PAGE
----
(Sorry for the lateness! I once again managed to completely forget about this. My memory is clearly not very good.)
After a lame dinner of scavenged food, we settled onto various branches of the tallest trees we could find. Did we sleep in trees a lot? Yes. Had we ever fallen out of a tree while asleep? As amusing as that would have been, no. (pg 64)
Thank you for that utterly pointless tidbit.
Actually, this whole chapter is pointless. The only thing that happens in its just over one page total length is to introduce a new power of Fang’s, to disappear when he’s completely still.
The flock try to mimic Fang’s ability, but all fail. Also, Fang’s ability apparently doesn’t extend to his teeth.
Okay, but seriously, how is the science of this supposed to work? Fang not moving somehow makes his entire body plus hair and CLOTHING but not teeth fade into the background? That… it just doesn’t make any sense.
Max goes on to outline details of how the flock need to operate, such as not staying in a single place for more than two days… and listing three good things that had happened to them. Because reasons.
Subterranean (pg 70)
That’s… not very useful information, JPatterson.
As the chapter goes on to say, we’re underground in the Uber-Director’s base. An assistant comes to tell the Uber-Director that an auction is ready.
Subterranean (pg 72)
??? What is even going on anymore.
The Uber-Director is now on video-conference with leaders of different countries and corporations, and seems to be offering up the flock as items to be sold. Showing a video of the flock gets gasps and murmurs from the leaders, because apparently they haven’t yet heard of the bird kids. Which I suppose is sort of reasonable, but really, at this point, it seems like more people in high-ranking positions would know about the flock than not.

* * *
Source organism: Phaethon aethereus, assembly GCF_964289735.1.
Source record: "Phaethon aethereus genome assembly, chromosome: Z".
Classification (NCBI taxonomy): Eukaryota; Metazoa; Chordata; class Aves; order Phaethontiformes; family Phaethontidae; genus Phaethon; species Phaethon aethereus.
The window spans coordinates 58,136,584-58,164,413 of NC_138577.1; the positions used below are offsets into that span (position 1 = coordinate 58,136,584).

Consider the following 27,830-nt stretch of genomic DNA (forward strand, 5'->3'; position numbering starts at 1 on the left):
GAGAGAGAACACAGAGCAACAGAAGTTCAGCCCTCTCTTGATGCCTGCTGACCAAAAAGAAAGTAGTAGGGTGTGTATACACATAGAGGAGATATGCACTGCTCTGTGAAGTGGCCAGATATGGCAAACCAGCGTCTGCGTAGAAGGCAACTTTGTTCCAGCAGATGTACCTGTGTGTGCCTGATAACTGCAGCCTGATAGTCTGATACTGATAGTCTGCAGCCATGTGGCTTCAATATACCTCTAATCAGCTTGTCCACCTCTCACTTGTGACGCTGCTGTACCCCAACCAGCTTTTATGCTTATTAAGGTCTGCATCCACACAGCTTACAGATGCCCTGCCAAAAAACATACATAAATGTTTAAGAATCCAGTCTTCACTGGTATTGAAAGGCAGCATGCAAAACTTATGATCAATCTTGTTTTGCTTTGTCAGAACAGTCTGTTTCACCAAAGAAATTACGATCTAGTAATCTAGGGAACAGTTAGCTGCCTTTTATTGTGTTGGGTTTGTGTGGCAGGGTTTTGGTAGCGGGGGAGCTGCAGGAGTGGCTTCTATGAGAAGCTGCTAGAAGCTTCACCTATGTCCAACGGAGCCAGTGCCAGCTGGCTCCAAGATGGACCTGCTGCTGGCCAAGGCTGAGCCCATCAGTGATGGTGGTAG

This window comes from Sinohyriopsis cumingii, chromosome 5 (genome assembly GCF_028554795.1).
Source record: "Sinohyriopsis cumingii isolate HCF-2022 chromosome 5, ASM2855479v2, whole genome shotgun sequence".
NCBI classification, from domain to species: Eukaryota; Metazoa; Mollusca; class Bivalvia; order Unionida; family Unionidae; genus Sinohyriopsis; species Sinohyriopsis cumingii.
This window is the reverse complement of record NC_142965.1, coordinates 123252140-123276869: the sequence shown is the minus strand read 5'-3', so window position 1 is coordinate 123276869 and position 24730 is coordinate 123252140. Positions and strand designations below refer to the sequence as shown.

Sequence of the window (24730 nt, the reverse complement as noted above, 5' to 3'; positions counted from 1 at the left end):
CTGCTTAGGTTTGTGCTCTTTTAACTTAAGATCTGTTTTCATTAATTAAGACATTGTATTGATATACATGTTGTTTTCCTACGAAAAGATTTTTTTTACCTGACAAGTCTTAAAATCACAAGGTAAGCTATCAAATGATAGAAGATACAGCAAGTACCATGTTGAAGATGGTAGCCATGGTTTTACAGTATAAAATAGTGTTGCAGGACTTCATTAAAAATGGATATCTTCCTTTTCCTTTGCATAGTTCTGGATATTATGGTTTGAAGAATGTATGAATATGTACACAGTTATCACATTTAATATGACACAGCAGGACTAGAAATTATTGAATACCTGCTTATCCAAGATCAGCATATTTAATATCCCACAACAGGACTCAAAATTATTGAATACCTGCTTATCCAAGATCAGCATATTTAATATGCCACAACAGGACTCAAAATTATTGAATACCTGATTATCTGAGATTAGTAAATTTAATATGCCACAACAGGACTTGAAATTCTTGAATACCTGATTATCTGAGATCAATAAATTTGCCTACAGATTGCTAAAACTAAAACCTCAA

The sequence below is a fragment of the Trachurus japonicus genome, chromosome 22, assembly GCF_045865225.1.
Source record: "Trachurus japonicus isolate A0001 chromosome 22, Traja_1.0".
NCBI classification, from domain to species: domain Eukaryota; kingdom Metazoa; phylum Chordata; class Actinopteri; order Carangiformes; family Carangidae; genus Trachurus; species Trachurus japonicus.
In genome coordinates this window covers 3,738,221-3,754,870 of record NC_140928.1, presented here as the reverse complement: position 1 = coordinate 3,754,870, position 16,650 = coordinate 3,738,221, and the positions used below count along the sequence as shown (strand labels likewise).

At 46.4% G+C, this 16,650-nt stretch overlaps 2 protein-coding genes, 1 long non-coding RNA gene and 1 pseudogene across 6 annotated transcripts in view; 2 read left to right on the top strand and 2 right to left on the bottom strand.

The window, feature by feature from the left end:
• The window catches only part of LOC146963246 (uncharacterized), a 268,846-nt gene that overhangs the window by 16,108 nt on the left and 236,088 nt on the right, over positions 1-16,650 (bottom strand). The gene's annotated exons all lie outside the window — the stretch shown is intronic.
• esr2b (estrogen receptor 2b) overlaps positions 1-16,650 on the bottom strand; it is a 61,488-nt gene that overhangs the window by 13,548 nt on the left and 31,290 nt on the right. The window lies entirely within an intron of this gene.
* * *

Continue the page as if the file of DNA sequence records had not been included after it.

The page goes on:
The Uber-Director talks about the flock for a moment, and despite the idiocy and bluntness of most of JPatterson’s characters, nobody questions whether or not the flock are real. Then, after really just a moment on with the leaders, the Uber-Director ends the conference call by saying that the leaders have information packets for more, but that opening bid is 500 million dollars and that the flock possess the ability to rule the world.
Yeah, so none of that made any sense whatsoever. I mean, why did the Uber-Director even bother with the conference call if he didn’t actually say anything?
Terranean (pg 75)
“The demonstration is ready, sir.” The assistant stood with head typically bowed, barely managing to avoid saying “My Lord” or even “Your Grace.” That was the trouble with old-fashioned humans. Too ruled by emotion, too easily cowed. There would be no place for them in the New Age. (pg 75)
So, first the narration gives us insight into the assistant’s mind, and then it insults humans. Either the Uber-Director is a mind-reader, the unnamed omniscient narrator has a thing against humans, or JPatterson has no idea how to write. I’m going with the latter.
Anyway, the Uber-Director apparently has no idea what’s being demonstrated for him, because he asks why it hasn’t started before realizing that magical camouflage is being used. The demonstration itself is of some form of robot soldier showing off a method of capturing the flock if they were to be in a cave.